Low self-esteem, intimacy and group
by Mark Sorensen, Ph.D., CGP, FAGPA

Most of the patients in my groups have as their primary concerns feeling bad about themselves and difficulty in forming relationships that are close and intimate.  There is a connection between these two problems.  Low self-esteem is a result of accumulated experiences where one falls short of expectations.  When one doesn't "measure up" then shame is the painful negative emotion that is felt.  There are many areas in our lives where shame is likely to be felt including in matters of size, strength and ability, feeling independent, personal attractiveness, sexuality, feeling close to others, and competition.   Positive self-esteem comes when we feel pride or enjoyment when meeting or surpassing expectations in these areas. 

The problem with shame is that it is so very painful and it interferes with our ability to experience excitement and enjoyment.  Shame essentially "turns off" the positive emotions.   Shame is so painful that we tend to protect ourselves by using one or more of the following behaviors:
withdrawal:  we hide, avoid situations, become inhibited.
attack self:  we take control of the process of feeling shamed by putting ourselves down.
attack other:  by being critical and judgmental of others we raise ourselves up by putting others down.
disavowal:  we can deny we even feel bad if we can "get rid of" the feeling by abusing drugs or alcohol, overeating, compulsive sexuality, over-investing in work, fitness or a hobby, or any behavior that provides a "lift" to counteract the "down" that shame creates. 

So what does this have to do with intimacy?  Intimacy is a situation where people feel safe enough to reveal their innermost selves to the other person.  Shame makes us want to hide, pull away, push away or deny our feelings--all of which distances us from others.  Shame stifles intimacy.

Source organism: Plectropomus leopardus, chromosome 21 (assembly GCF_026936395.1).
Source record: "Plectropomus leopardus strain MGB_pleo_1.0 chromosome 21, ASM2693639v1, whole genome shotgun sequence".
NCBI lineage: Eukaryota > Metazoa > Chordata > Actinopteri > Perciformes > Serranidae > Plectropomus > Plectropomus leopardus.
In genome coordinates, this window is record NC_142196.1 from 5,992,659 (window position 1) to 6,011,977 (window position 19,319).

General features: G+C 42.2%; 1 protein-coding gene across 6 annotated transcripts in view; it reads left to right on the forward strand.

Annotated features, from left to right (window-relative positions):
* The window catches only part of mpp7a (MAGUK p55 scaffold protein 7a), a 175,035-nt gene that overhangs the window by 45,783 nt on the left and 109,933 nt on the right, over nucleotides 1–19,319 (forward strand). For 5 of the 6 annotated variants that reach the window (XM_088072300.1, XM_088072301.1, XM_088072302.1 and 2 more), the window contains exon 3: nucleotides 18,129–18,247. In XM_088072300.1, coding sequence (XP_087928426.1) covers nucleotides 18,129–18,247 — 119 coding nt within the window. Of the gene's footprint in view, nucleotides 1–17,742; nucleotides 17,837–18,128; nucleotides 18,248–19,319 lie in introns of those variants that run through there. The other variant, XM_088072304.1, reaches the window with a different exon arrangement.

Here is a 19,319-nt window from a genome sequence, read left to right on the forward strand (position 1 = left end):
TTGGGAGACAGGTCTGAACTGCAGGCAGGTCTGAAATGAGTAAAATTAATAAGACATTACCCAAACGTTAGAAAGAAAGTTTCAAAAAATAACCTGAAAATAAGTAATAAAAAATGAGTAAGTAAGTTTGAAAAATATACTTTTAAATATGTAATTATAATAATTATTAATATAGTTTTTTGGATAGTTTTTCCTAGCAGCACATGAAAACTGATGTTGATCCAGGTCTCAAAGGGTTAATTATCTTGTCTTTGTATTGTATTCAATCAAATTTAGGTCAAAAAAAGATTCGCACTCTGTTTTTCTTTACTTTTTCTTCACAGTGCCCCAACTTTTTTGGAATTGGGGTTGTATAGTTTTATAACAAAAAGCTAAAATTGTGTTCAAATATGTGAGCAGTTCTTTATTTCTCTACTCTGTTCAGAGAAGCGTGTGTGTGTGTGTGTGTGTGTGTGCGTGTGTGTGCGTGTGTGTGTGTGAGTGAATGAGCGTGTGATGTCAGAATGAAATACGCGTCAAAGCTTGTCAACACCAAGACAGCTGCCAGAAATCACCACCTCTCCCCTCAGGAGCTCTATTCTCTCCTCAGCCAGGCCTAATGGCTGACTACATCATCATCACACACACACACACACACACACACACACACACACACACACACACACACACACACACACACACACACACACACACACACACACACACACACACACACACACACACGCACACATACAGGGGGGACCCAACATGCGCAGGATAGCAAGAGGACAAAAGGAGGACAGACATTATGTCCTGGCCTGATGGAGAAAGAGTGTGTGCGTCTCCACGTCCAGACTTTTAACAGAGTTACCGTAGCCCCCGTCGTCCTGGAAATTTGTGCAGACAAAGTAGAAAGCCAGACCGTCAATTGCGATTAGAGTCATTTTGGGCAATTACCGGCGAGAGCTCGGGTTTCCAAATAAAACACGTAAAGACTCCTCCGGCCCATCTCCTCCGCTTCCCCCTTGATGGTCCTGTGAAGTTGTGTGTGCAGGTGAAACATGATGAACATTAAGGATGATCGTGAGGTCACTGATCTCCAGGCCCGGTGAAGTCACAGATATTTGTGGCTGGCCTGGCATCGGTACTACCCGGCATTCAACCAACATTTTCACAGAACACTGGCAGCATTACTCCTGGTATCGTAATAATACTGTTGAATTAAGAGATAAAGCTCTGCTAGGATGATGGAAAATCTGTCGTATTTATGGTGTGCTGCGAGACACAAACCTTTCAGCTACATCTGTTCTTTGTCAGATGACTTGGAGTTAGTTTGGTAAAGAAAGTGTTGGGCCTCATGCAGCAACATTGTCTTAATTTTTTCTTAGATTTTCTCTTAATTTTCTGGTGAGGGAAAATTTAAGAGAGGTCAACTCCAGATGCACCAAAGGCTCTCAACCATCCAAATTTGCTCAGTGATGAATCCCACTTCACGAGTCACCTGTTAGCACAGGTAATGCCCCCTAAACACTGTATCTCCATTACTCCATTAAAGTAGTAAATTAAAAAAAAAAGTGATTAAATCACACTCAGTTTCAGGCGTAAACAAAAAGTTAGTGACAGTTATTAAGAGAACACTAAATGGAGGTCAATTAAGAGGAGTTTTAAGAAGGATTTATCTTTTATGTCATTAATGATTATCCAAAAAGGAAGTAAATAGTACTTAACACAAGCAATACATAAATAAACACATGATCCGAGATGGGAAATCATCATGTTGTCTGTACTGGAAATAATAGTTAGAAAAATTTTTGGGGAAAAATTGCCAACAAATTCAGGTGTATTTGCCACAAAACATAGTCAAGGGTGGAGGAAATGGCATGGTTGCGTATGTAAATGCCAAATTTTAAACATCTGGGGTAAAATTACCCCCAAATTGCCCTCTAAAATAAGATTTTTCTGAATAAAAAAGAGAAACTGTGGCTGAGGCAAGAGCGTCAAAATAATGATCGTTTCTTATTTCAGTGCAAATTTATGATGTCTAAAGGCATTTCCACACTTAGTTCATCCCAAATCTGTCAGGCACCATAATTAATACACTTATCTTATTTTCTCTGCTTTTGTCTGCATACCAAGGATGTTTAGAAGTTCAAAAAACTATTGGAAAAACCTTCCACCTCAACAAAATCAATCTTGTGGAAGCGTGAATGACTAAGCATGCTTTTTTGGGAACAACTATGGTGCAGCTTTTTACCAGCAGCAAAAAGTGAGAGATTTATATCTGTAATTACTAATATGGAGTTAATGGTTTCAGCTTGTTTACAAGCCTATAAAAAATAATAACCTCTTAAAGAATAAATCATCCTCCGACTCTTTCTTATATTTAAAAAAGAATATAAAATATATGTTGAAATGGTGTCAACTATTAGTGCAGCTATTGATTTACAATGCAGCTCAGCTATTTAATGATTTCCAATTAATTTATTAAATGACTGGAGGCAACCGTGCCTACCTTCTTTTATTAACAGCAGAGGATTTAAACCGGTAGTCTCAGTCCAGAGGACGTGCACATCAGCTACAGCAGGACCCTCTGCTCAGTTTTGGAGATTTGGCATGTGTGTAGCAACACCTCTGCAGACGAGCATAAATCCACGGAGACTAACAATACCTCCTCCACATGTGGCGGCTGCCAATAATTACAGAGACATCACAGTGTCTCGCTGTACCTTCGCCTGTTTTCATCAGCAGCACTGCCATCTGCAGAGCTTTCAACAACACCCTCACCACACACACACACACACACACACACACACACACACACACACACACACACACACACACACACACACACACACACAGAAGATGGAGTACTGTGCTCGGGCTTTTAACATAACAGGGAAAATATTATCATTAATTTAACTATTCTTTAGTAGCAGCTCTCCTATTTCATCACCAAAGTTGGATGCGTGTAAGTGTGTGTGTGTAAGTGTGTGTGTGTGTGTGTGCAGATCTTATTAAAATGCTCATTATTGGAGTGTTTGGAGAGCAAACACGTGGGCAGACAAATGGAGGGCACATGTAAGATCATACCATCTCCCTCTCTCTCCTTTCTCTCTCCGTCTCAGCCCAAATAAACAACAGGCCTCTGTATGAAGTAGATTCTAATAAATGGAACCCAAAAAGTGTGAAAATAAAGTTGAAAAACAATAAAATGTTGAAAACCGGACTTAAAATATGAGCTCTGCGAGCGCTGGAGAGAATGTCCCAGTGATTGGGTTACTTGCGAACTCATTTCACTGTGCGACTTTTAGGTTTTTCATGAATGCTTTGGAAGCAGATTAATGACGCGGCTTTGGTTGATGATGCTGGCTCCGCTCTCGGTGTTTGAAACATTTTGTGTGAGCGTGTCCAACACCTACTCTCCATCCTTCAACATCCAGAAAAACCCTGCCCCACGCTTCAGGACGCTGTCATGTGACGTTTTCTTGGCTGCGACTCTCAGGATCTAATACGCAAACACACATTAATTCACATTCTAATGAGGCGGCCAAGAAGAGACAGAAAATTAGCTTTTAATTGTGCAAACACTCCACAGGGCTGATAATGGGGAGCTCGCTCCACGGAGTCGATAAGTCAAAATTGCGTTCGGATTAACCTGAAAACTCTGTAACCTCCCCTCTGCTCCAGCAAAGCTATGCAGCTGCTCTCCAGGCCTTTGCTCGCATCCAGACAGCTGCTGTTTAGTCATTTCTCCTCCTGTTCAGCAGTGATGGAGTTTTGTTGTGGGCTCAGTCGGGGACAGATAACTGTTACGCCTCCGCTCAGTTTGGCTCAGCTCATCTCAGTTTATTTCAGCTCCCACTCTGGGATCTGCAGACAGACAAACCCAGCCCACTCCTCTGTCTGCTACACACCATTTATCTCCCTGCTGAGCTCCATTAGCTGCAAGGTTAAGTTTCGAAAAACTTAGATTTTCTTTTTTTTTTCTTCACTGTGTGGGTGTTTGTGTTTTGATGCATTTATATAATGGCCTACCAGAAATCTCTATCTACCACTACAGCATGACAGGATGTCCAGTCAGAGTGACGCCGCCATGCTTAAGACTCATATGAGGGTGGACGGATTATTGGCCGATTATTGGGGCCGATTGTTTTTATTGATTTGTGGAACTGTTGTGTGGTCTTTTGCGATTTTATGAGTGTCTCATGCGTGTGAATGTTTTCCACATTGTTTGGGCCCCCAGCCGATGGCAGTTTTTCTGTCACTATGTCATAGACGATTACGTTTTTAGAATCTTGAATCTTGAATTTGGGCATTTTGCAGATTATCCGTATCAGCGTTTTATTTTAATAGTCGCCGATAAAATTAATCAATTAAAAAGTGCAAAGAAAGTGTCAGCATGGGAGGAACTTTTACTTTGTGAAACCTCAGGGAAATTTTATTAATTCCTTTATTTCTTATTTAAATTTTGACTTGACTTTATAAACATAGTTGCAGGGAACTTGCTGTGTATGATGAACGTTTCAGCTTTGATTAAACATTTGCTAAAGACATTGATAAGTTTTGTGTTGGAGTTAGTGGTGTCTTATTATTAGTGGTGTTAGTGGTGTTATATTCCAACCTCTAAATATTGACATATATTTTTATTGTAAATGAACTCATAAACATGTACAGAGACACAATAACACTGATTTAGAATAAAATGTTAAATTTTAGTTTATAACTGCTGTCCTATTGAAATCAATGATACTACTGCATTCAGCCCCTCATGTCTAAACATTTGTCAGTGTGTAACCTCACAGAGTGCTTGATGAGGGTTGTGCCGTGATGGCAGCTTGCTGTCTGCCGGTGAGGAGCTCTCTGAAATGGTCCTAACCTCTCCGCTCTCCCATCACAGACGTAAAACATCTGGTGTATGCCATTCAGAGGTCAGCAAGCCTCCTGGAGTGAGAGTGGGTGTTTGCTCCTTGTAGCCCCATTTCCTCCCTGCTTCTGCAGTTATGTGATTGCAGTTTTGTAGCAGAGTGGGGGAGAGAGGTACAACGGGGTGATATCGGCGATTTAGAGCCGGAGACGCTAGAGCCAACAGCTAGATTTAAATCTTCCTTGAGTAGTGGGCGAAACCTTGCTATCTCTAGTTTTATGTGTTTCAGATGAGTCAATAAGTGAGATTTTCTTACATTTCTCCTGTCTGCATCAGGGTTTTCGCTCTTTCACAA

It is around this conflict of how to connect to others when you are feeling unsure of yourself that group can be helpful.  Over time, you will begin to feel like you know the other group members well enough to begin to trust them with thoughts, feelings and information about yourself which may feel unacceptable.  In taking these risks, you will learn that you can tolerate the anxiety it creates and that what you imagine will happen often bears little resemblance to how others actually respond.  By learning to accept your feeling of being “not OK” and by trying new behaviors, you can begin to strengthen a more positive view of yourself. The group will support you in this by letting you know that your willingness to be genuine is much more important to them than the "flaws" you have been hiding. The experience of belonging when you are truly being yourself helps to "turn down the volume" on feelings of shame.